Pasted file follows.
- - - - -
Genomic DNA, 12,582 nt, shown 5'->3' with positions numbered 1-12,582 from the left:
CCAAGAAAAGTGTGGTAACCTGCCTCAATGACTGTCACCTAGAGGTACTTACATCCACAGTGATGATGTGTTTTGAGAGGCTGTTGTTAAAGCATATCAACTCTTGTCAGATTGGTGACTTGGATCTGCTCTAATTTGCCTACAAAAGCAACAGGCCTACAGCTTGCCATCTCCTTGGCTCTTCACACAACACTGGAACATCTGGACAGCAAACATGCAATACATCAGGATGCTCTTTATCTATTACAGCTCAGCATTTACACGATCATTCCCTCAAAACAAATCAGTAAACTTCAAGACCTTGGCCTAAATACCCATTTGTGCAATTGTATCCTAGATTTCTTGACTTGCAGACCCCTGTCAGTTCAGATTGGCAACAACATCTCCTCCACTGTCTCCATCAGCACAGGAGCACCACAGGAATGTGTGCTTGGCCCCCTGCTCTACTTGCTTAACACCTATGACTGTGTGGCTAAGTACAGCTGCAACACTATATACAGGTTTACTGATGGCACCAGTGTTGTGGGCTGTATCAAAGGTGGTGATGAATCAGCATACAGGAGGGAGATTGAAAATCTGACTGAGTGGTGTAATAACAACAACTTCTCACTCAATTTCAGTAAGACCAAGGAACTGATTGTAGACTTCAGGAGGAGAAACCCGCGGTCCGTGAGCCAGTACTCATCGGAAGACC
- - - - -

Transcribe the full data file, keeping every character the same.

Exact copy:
Genomic DNA, 12,582 nt, shown 5'->3' with positions numbered 1-12,582 from the left:
CCAAGAAAAGTGTGGTAACCTGCCTCAATGACTGTCACCTAGAGGTACTTACATCCACAGTGATGATGTGTTTTGAGAGGCTGTTGTTAAAGCATATCAACTCTTGTCAGATTGGTGACTTGGATCTGCTCTAATTTGCCTACAAAAGCAACAGGCCTACAGCTTGCCATCTCCTTGGCTCTTCACACAACACTGGAACATCTGGACAGCAAACATGCAATACATCAGGATGCTCTTTATCTATTACAGCTCAGCATTTACACGATCATTCCCTCAAAACAAATCAGTAAACTTCAAGACCTTGGCCTAAATACCCATTTGTGCAATTGTATCCTAGATTTCTTGACTTGCAGACCCCTGTCAGTTCAGATTGGCAACAACATCTCCTCCACTGTCTCCATCAGCACAGGAGCACCACAGGAATGTGTGCTTGGCCCCCTGCTCTACTTGCTTAACACCTATGACTGTGTGGCTAAGTACAGCTGCAACACTATATACAGGTTTACTGATGGCACCAGTGTTGTGGGCTGTATCAAAGGTGGTGATGAATCAGCATACAGGAGGGAGATTGAAAATCTGACTGAGTGGTGTAATAACAACAACTTCTCACTCAATTTCAGTAAGACCAAGGAACTGATTGTAGACTTCAGGAGGAGAAACCCGCGGTCCGTGAGCCAGTACTCATCGGAAGACC